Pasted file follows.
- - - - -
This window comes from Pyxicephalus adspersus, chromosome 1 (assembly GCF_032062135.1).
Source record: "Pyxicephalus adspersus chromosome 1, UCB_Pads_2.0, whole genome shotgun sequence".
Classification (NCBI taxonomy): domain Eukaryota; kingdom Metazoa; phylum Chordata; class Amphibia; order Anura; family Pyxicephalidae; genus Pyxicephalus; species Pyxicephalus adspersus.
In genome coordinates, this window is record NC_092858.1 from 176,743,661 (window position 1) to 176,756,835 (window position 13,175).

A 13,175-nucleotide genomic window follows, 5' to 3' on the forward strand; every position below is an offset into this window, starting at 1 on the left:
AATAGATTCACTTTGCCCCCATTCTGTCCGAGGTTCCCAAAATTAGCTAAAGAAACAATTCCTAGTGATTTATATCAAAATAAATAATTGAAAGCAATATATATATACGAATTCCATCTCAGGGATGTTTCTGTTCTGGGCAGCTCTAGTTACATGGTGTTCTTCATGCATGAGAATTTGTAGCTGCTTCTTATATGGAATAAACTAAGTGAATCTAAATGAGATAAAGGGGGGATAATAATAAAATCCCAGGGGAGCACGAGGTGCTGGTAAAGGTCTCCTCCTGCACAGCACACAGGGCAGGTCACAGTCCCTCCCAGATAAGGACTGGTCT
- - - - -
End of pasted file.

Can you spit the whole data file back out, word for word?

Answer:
This window comes from Pyxicephalus adspersus, chromosome 1 (assembly GCF_032062135.1).
Source record: "Pyxicephalus adspersus chromosome 1, UCB_Pads_2.0, whole genome shotgun sequence".
Classification (NCBI taxonomy): domain Eukaryota; kingdom Metazoa; phylum Chordata; class Amphibia; order Anura; family Pyxicephalidae; genus Pyxicephalus; species Pyxicephalus adspersus.
In genome coordinates, this window is record NC_092858.1 from 176,743,661 (window position 1) to 176,756,835 (window position 13,175).

A 13,175-nucleotide genomic window follows, 5' to 3' on the forward strand; every position below is an offset into this window, starting at 1 on the left:
AATAGATTCACTTTGCCCCCATTCTGTCCGAGGTTCCCAAAATTAGCTAAAGAAACAATTCCTAGTGATTTATATCAAAATAAATAATTGAAAGCAATATATATATACGAATTCCATCTCAGGGATGTTTCTGTTCTGGGCAGCTCTAGTTACATGGTGTTCTTCATGCATGAGAATTTGTAGCTGCTTCTTATATGGAATAAACTAAGTGAATCTAAATGAGATAAAGGGGGGATAATAATAAAATCCCAGGGGAGCACGAGGTGCTGGTAAAGGTCTCCTCCTGCACAGCACACAGGGCAGGTCACAGTCCCTCCCAGATAAGGACTGGTCT